Making sense of the racial divergence of AIDS and COVID-19

René Esparza is an assistant professor of women, gender and sexuality studies.

SARS-CoV-2, the new coronavirus behind the COVID-19 pandemic, is a few dozen nanometers in size. Yet it has inflicted catastrophic damage on the United States. Since the onset of the pandemic, COVID-19 has both exposed and exploited the country’s long-festering racial inequities. That the United States has only 4 percent of the world’s population yet about 20 percent of all COVID-19 cases and deaths is the result of poor leadership compounded by the disparities that have systematically compromised the immune system of the biopolitically devalued among us. SARS-CoV-2 may be a new virus but, like HIV, it has proliferated unabated due to the sociobiological conditions sustained by state racism and neoliberal governance. The U.S. AIDS epidemic, which continues to impact thousands of poor Black and Latinx people each year, offers a pre-history of COVID-19.

Ortez Alderson and members of ACT UP in Washington, D.C., October 11, 1988. Alderson was a founding member of ACT UP/Chicago and the Majority Action Committee, an ACT UP subgroup focused on people of color living with HIV/AIDS. Photo by Donna Binder.

When HIV first struck American central cities in 1981, medical authorities understood the disease as a behaviorally acquired condition afflicting “homosexuals.” It soon became apparent that intravenous drug users presented similar immune suppression symptoms. Societal disdain against gay/bisexual men and people who injected drugs shaped the sluggish response by the government in these early years, enabling the virus to gain a foothold in these populations. By 1982, 853 people had died of AIDS-related complications. Yet at a White House press conference that October, when a reporter asked Press Secretary Larry Speakes about the “gay plague,” Speakes and the press pool burst into laughter, mocking the reporter as a “fairy.” President Ronald Reagan himself first mentioned “AIDS” in public in 1985, after more than 5,000 Americans had died of AIDS-related complications.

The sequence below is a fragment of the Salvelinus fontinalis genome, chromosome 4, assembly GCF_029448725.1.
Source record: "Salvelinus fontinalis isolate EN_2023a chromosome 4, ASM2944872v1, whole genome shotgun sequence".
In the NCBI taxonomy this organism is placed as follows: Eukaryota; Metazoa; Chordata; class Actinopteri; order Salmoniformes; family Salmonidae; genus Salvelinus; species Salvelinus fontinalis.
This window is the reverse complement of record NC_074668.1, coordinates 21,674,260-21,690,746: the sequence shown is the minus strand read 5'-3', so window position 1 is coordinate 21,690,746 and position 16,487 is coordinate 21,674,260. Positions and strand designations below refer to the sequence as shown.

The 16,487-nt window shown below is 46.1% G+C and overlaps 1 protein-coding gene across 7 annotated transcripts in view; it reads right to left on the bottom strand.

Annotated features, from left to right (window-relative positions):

“COVIDGATE,” by ACT UP member Ivy Pachamama, is a revised and updated version of the famous “AIDSGATE” poster featuring Ronald Reagan.

This same willful negligence has likewise shaped President Donald J. Trump’s response to the COVID-19 pandemic. At a Michigan rally on January 30, 2020, President Trump insisted that the virus was “under control,” with only five Americans infected. But even as the numbers spiraled out of control in the ensuing months, President Trump reaffirmed the virus would simply “go away” with warmer weather. That promise did not come to fruition. As the number of cases multiplied, another disturbing fact came to light: the racial chasm of the pandemic.